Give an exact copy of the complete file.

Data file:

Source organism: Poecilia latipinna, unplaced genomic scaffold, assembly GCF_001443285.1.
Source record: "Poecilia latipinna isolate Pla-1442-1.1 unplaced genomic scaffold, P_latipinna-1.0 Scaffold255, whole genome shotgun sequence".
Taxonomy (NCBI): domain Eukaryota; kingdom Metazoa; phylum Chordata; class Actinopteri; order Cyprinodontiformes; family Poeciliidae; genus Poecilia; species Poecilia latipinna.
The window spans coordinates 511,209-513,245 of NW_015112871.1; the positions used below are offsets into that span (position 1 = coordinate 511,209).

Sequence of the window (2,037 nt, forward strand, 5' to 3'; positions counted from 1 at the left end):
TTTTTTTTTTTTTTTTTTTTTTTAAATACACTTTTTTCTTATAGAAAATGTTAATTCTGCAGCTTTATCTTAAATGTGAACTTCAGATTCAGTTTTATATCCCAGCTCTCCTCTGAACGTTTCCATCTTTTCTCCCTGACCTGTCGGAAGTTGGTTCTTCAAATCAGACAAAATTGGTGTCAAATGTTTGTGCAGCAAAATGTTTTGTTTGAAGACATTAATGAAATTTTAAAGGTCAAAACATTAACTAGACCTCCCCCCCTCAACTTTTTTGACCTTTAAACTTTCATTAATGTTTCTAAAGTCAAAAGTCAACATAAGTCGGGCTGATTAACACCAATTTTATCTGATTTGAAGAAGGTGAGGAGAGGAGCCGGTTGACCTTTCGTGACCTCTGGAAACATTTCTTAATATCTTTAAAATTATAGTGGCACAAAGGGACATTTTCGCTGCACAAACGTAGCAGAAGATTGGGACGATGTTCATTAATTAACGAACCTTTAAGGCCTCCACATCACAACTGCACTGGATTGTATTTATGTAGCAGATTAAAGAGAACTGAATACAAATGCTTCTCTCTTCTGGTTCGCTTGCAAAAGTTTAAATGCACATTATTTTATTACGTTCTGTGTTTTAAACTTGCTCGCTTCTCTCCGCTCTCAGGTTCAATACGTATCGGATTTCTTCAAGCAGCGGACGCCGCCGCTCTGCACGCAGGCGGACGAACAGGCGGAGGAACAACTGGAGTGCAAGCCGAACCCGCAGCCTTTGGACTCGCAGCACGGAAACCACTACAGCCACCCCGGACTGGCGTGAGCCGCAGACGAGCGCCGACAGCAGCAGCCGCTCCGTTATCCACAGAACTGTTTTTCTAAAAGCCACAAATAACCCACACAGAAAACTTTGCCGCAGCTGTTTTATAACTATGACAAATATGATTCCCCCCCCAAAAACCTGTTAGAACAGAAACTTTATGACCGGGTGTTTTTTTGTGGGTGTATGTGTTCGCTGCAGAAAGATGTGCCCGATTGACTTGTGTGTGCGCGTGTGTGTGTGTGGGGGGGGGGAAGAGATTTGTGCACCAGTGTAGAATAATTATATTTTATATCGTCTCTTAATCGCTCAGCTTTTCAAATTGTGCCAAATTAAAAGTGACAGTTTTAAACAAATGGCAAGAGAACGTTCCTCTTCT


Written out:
Source organism: Poecilia latipinna, unplaced genomic scaffold, assembly GCF_001443285.1.
Source record: "Poecilia latipinna isolate Pla-1442-1.1 unplaced genomic scaffold, P_latipinna-1.0 Scaffold255, whole genome shotgun sequence".
Taxonomy (NCBI): domain Eukaryota; kingdom Metazoa; phylum Chordata; class Actinopteri; order Cyprinodontiformes; family Poeciliidae; genus Poecilia; species Poecilia latipinna.
The window spans coordinates 511,209-513,245 of NW_015112871.1; the positions used below are offsets into that span (position 1 = coordinate 511,209).

Sequence of the window (2,037 nt, forward strand, 5' to 3'; positions counted from 1 at the left end):
TTTTTTTTTTTTTTTTTTTTTTTAAATACACTTTTTTCTTATAGAAAATGTTAATTCTGCAGCTTTATCTTAAATGTGAACTTCAGATTCAGTTTTATATCCCAGCTCTCCTCTGAACGTTTCCATCTTTTCTCCCTGACCTGTCGGAAGTTGGTTCTTCAAATCAGACAAAATTGGTGTCAAATGTTTGTGCAGCAAAATGTTTTGTTTGAAGACATTAATGAAATTTTAAAGGTCAAAACATTAACTAGACCTCCCCCCCTCAACTTTTTTGACCTTTAAACTTTCATTAATGTTTCTAAAGTCAAAAGTCAACATAAGTCGGGCTGATTAACACCAATTTTATCTGATTTGAAGAAGGTGAGGAGAGGAGCCGGTTGACCTTTCGTGACCTCTGGAAACATTTCTTAATATCTTTAAAATTATAGTGGCACAAAGGGACATTTTCGCTGCACAAACGTAGCAGAAGATTGGGACGATGTTCATTAATTAACGAACCTTTAAGGCCTCCACATCACAACTGCACTGGATTGTATTTATGTAGCAGATTAAAGAGAACTGAATACAAATGCTTCTCTCTTCTGGTTCGCTTGCAAAAGTTTAAATGCACATTATTTTATTACGTTCTGTGTTTTAAACTTGCTCGCTTCTCTCCGCTCTCAGGTTCAATACGTATCGGATTTCTTCAAGCAGCGGACGCCGCCGCTCTGCACGCAGGCGGACGAACAGGCGGAGGAACAACTGGAGTGCAAGCCGAACCCGCAGCCTTTGGACTCGCAGCACGGAAACCACTACAGCCACCCCGGACTGGCGTGAGCCGCAGACGAGCGCCGACAGCAGCAGCCGCTCCGTTATCCACAGAACTGTTTTTCTAAAAGCCACAAATAACCCACACAGAAAACTTTGCCGCAGCTGTTTTATAACTATGACAAATATGATTCCCCCCCCAAAAACCTGTTAGAACAGAAACTTTATGACCGGGTGTTTTTTTGTGGGTGTATGTGTTCGCTGCAGAAAGATGTGCCCGATTGACTTGTGTGTGCGCGTGTGTGTGTGTGGGGGGGGGGAAGAGATTTGTGCACCAGTGTAGAATAATTATATTTTATATCGTCTCTTAATCGCTCAGCTTTTCAAATTGTGCCAAATTAAAAGTGACAGTTTTAAACAAATGGCAAGAGAACGTTCCTCTTCT